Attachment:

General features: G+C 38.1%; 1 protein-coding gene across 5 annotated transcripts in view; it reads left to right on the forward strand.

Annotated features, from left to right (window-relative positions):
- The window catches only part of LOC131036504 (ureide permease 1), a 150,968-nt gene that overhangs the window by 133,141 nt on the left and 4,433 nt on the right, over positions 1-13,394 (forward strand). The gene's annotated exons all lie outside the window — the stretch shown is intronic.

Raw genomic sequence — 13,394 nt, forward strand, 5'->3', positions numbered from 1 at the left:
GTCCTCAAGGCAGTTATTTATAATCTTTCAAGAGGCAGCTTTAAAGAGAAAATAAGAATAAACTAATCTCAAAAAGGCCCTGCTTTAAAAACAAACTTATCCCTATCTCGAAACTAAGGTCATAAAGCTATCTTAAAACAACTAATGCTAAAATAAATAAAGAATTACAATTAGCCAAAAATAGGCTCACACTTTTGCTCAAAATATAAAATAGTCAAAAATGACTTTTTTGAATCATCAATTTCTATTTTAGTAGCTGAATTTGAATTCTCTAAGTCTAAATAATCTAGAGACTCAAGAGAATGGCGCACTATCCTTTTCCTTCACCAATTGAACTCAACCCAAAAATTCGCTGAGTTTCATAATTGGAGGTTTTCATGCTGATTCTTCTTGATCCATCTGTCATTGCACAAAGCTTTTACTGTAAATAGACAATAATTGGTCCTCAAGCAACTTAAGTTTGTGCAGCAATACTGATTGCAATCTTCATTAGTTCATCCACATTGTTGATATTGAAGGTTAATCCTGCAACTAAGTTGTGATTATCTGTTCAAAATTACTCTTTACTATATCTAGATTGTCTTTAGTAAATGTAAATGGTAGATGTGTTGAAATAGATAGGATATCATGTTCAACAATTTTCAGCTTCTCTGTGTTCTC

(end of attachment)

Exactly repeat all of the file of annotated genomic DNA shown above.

General features: G+C 38.1%; 1 protein-coding gene across 5 annotated transcripts in view; it reads left to right on the forward strand.

Annotated features, from left to right (window-relative positions):
- The window catches only part of LOC131036504 (ureide permease 1), a 150,968-nt gene that overhangs the window by 133,141 nt on the left and 4,433 nt on the right, over positions 1-13,394 (forward strand). The gene's annotated exons all lie outside the window — the stretch shown is intronic.

Raw genomic sequence — 13,394 nt, forward strand, 5'->3', positions numbered from 1 at the left:
GTCCTCAAGGCAGTTATTTATAATCTTTCAAGAGGCAGCTTTAAAGAGAAAATAAGAATAAACTAATCTCAAAAAGGCCCTGCTTTAAAAACAAACTTATCCCTATCTCGAAACTAAGGTCATAAAGCTATCTTAAAACAACTAATGCTAAAATAAATAAAGAATTACAATTAGCCAAAAATAGGCTCACACTTTTGCTCAAAATATAAAATAGTCAAAAATGACTTTTTTGAATCATCAATTTCTATTTTAGTAGCTGAATTTGAATTCTCTAAGTCTAAATAATCTAGAGACTCAAGAGAATGGCGCACTATCCTTTTCCTTCACCAATTGAACTCAACCCAAAAATTCGCTGAGTTTCATAATTGGAGGTTTTCATGCTGATTCTTCTTGATCCATCTGTCATTGCACAAAGCTTTTACTGTAAATAGACAATAATTGGTCCTCAAGCAACTTAAGTTTGTGCAGCAATACTGATTGCAATCTTCATTAGTTCATCCACATTGTTGATATTGAAGGTTAATCCTGCAACTAAGTTGTGATTATCTGTTCAAAATTACTCTTTACTATATCTAGATTGTCTTTAGTAAATGTAAATGGTAGATGTGTTGAAATAGATAGGATATCATGTTCAACAATTTTCAGCTTCTCTGTGTTCTC